Ukraine regains the main suburb of Kyiv; The battle for Mariupol rages on

Kyiv, Ukraine (AP) – Ukraine said it has retaken a strategically important suburb of Kyiv On Tuesday, as Russian forces pressed into other areas near the capital and tightened their offensive on the besieged southern port of Mariupol.

Explosions and bursts of gunfire shook the city of Kyiv, and black smoke rose from a spot in the north. Intense artillery fire could be heard from the northwest, as Russia sought to encircle and capture several districts on the outskirts of the capital, a crucial objective.

Residents took shelter in their homes or underground under a 35-hour curfew imposed by city authorities that extends until Wednesday morning.

Russian forces continued their siege of Mariupol After the defenders of the southern port city rejected demands to surrender, fleeing civilians described constant bombardment and dead bodies in the streets. But the Kremlin’s ground offensive in other parts of the country progressed slowly or not at allwhich was undone by deadly hit-and-run attacks by the Ukrainians.

The Ukrainian Defense Ministry said that the Ukrainian forces expelled the Russian forces in the early hours of Tuesday morning from the Makarev suburb of Kyiv after a fierce battle. The recaptured territory allowed Ukrainian forces to regain control of a major highway and prevented Russian forces from surrounding Kyiv from the northwest.

However, the Defense Ministry said that Russian forces were able to partially capture other suburbs in the northwest of the country, such as Bucha, Hostomil and Irben, some of which have been attacked almost since the Russian military invasion about a month ago.

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The Russian invasion caused the displacement of more than 10 million people from their homes, nearly a quarter of Ukraine’s pre-war population, according to the United Nations. The United Nations confirmed 953 civilians were killed, while saying the real number may be much higher.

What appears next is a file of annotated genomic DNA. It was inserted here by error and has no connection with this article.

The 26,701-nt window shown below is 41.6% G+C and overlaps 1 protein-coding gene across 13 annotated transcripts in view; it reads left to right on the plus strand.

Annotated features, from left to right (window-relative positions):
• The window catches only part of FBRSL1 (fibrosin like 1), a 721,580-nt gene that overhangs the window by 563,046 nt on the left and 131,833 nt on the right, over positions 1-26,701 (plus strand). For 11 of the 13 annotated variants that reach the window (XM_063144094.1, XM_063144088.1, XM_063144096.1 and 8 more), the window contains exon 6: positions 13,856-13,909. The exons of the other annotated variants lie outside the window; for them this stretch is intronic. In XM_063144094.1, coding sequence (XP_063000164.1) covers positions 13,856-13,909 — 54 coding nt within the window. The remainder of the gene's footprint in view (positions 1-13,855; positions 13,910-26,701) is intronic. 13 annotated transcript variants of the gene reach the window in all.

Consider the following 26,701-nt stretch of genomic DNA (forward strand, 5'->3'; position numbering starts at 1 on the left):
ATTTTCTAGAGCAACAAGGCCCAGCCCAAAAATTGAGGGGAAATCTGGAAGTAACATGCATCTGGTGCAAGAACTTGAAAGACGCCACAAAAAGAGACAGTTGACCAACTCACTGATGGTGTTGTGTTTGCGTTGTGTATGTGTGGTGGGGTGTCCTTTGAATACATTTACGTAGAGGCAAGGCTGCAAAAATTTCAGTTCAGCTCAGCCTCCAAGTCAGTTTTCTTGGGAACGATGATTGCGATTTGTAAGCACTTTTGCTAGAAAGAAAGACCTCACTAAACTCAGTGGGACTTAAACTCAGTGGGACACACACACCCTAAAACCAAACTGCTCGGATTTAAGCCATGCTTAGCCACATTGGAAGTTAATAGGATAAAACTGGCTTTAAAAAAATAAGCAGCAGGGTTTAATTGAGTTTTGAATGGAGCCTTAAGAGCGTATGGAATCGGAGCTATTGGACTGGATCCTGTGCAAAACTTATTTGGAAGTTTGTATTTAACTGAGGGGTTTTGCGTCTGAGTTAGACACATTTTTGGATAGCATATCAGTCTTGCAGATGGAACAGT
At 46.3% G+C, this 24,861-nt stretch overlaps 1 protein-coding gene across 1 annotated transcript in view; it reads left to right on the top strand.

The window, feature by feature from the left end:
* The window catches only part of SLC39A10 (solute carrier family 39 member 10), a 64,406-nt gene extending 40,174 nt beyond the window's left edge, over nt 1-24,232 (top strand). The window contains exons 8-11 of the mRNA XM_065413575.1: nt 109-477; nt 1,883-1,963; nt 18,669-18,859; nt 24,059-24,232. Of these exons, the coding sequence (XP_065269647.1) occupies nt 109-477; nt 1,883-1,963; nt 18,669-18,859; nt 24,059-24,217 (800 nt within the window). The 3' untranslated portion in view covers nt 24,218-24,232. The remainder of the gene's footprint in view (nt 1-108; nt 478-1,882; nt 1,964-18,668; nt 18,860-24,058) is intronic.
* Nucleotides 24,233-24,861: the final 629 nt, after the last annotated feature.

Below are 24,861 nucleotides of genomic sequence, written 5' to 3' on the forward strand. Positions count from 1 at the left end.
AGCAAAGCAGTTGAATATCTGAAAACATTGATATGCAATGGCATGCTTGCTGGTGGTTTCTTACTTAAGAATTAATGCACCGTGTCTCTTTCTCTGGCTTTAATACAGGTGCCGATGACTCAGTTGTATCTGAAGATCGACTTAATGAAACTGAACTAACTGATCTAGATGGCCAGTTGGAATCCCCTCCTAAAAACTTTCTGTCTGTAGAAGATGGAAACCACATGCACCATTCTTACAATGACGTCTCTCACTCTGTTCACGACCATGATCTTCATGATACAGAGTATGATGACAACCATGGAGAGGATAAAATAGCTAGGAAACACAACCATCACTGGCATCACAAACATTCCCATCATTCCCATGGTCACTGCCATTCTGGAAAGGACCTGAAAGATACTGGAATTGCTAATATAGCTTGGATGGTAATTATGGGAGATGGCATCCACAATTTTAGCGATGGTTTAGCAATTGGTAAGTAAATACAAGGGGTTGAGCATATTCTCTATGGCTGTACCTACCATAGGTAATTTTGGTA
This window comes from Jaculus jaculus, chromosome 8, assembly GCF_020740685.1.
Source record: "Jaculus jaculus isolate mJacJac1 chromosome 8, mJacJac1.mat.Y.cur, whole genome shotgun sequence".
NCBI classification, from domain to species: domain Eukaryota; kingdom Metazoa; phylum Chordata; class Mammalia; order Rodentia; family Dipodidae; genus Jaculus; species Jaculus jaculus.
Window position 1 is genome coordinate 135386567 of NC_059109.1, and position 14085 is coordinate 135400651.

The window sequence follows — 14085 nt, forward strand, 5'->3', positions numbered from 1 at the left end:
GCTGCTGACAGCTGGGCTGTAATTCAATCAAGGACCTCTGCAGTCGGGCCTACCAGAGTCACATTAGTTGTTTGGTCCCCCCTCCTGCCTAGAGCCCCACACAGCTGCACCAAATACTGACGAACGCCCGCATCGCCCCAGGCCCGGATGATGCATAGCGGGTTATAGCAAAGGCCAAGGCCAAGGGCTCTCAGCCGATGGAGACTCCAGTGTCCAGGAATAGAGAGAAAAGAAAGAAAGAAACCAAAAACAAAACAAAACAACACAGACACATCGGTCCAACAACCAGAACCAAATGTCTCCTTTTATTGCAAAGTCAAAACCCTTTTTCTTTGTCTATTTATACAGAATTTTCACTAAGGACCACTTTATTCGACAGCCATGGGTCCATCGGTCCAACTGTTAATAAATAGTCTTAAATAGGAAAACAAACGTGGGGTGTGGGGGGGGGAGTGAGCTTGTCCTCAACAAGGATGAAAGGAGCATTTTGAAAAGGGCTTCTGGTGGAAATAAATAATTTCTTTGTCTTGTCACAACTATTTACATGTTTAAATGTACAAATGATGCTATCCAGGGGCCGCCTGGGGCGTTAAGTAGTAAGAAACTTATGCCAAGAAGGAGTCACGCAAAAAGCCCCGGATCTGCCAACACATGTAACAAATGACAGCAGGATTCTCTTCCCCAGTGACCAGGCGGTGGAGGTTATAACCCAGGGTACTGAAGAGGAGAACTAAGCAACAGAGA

Estimates of Russian military casualties in the grinding war were difficult to obtain and vary, but even conservative figures by Western officials were few in the thousands. Russia has not provided an update since it said on March 2 that 498 soldiers had been killed in battle in Ukraine. Russia’s pro-Kremlin newspaper, Komsomolskaya Pravda, citing the Defense Ministry, briefly reported on Monday that nearly 10,000 Russian soldiers had been killed. The report was quickly removed, and the newspaper blamed the hackers. The Kremlin declined to comment on Tuesday.

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In addition to the heavy casualties, the war shook the global security consensus after the Cold War, endangering global supplies of major crops including wheat.It has repeatedly raised concerns that it could lead to a nuclear accident. Ukraine’s Minister of Natural Resources said that forest fires near the Chernobyl nuclear power plant have been extinguished and that radiation levels in the region are within standards. Fires are not uncommon in the area, but they do raise concerns about the possible release of radiation from the fallout from the 1986 explosion and fire at the plant.

Safety concerns have been expressed at the plant, which has been decommissioned since it was seized by Russian forces last month. Power was temporarily cut amid fighting earlier this month, and Ukraine’s nuclear watchdog said on Monday that radiation monitors around the plant had stopped working.

Facing unexpectedly stiff resistance, Russian President Vladimir Putin’s forces are increasingly focusing their air power and artillery on Ukrainian cities and the civilians who live there. A senior US defense official, speaking on condition of anonymity to discuss the military’s assessment, said Russia has increased its sorties, flying as many as 300 over a 24-hour period.

US and British officials say Kyiv remains Russia’s primary target. The bulk of Moscow’s forces remain within miles of the city center, but rockets and artillery destroyed apartment buildings and a large mall, leaving ruins after they struck it late Sunday with strikes that killed eight people, according to emergency officials.